We’re used to panel-based sequential art here at Bigger Than Capes. Simon Stalenhag has dispensed with panels completely in The Labyrinth, instead providing full pages of gloriously detailed art. And this is wonderful stuff, each one worthy of putting on your wall. The first few pages alone could each be the covers for a 60s sci-fi book. Not that this feels retro – I feel a hint of nostalgia, references to what has gone before, but this is its own beast. The scenes range from large ruined landscapes, details of chairs and telephones, close-ups of frying pans and mysterious giant metal creatures.
The words are presented on separate pages to the art, a few paragraphs in a square in the centre of the page. The story is told first-person by Sigrid, who works at Granhammar doing research with her brother Matt.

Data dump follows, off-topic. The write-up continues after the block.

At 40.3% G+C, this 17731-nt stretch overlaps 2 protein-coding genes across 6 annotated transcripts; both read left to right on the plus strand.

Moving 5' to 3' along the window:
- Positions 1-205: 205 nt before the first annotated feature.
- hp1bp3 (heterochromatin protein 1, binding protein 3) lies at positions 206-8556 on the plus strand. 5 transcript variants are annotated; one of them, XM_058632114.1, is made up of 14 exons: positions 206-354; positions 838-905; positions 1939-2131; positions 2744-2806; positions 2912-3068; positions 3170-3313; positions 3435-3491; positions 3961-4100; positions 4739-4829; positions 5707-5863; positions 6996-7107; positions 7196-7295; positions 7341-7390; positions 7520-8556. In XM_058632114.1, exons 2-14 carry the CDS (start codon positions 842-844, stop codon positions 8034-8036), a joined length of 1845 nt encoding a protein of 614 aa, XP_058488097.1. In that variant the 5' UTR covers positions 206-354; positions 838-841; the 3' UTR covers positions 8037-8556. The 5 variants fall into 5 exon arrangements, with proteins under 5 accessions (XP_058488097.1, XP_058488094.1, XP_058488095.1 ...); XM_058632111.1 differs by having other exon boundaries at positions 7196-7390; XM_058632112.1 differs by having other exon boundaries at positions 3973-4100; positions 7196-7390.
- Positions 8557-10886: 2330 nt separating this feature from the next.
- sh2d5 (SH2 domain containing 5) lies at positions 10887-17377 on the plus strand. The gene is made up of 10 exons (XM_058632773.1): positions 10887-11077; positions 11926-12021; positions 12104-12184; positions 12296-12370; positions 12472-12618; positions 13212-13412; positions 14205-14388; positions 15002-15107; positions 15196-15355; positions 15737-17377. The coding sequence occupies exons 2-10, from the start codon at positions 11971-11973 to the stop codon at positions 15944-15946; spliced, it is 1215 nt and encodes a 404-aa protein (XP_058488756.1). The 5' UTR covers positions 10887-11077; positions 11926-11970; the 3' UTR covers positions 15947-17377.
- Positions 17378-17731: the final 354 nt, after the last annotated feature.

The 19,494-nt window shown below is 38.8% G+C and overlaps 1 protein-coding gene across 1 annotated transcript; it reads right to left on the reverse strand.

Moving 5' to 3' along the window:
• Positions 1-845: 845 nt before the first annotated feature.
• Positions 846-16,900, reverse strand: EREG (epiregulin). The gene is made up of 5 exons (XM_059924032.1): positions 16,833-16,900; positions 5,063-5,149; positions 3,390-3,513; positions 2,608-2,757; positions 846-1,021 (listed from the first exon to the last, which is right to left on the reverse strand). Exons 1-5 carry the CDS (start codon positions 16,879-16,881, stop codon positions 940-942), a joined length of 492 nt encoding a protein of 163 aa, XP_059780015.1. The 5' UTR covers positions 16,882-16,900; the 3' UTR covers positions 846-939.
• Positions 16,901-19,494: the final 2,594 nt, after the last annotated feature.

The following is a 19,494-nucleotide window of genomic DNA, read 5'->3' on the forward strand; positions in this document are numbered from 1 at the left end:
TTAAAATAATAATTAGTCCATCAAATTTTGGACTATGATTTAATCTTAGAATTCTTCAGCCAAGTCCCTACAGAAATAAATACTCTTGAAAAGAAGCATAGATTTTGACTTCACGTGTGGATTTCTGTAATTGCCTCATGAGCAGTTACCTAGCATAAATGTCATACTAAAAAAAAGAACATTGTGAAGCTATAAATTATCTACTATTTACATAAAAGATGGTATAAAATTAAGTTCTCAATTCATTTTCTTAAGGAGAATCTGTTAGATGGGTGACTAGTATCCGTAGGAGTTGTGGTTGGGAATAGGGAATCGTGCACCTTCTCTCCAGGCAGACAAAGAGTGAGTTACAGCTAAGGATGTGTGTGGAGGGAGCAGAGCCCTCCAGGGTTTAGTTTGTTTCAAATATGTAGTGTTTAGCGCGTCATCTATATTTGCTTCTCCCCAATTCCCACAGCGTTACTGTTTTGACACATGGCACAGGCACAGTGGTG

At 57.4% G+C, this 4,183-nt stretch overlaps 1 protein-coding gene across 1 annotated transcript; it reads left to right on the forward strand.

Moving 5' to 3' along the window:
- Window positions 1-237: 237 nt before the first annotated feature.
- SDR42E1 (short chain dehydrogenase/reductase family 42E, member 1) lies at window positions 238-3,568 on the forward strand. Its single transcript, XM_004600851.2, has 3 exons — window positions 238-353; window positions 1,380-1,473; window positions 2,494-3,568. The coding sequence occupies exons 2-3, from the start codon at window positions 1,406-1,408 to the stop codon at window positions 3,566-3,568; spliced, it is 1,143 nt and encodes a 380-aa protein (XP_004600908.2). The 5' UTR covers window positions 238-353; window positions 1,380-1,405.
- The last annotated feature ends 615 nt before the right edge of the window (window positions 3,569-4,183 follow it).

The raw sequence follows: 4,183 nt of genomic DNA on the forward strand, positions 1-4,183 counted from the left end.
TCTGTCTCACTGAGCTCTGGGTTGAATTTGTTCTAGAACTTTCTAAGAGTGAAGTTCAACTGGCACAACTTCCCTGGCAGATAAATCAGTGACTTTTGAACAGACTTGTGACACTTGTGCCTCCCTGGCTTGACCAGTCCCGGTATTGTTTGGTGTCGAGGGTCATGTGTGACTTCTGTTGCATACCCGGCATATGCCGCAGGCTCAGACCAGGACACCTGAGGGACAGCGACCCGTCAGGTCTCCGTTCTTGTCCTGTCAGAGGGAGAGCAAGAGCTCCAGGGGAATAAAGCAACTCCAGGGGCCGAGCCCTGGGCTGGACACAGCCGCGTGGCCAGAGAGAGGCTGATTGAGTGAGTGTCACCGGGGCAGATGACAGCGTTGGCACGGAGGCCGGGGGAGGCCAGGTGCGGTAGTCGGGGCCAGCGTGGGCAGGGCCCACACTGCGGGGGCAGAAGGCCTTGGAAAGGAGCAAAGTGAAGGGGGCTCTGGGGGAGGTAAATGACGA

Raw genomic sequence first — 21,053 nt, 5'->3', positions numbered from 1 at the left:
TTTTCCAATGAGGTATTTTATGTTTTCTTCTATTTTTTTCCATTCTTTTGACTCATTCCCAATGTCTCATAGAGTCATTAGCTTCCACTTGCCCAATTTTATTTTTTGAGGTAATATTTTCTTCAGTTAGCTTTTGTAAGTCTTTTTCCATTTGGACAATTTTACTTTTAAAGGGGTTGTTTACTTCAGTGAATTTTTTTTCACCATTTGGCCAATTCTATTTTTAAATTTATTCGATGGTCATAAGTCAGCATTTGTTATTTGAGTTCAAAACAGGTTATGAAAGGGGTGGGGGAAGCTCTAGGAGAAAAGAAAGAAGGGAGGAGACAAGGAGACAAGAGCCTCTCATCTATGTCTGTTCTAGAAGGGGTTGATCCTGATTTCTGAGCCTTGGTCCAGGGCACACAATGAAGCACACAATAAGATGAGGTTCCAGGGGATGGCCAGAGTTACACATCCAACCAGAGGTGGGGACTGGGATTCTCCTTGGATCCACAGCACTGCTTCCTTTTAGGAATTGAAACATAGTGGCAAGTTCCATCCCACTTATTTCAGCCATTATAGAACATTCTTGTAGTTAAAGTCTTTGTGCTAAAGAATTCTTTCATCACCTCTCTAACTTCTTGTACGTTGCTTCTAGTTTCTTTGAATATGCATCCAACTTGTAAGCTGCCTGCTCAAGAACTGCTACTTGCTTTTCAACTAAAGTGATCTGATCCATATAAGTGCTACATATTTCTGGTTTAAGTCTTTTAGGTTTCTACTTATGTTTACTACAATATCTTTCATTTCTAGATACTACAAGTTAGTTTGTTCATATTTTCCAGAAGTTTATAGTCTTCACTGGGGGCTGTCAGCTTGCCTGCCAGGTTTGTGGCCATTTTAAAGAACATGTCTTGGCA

In this post-apocalyptic dystopia, strange black globes have forced humanity indoors by poisoning the planet with toxins, beating us to the punch as a species. The story hints at other strangeness: the remains of the aforementioned giant metal creatures, the unusual plant life that has emerged, the history slowly revealing itself.
Charlie is a teenager. His behaviour was getting out of hand so he’s been sent to join the Granhammer expeditions out into the wastelands, where he knows Matt and Sigrid, in the hope that this will help. This is where I stop telling you about specific plot details.
This is an interesting and dark piece that leaves you to fill in some blanks while clearly filling in others. It asks questions about the choices we make, and whether we can be forgiven for them. I wasn’t familiar with Simon Stalenhag before this but will be checking out some of his other work now.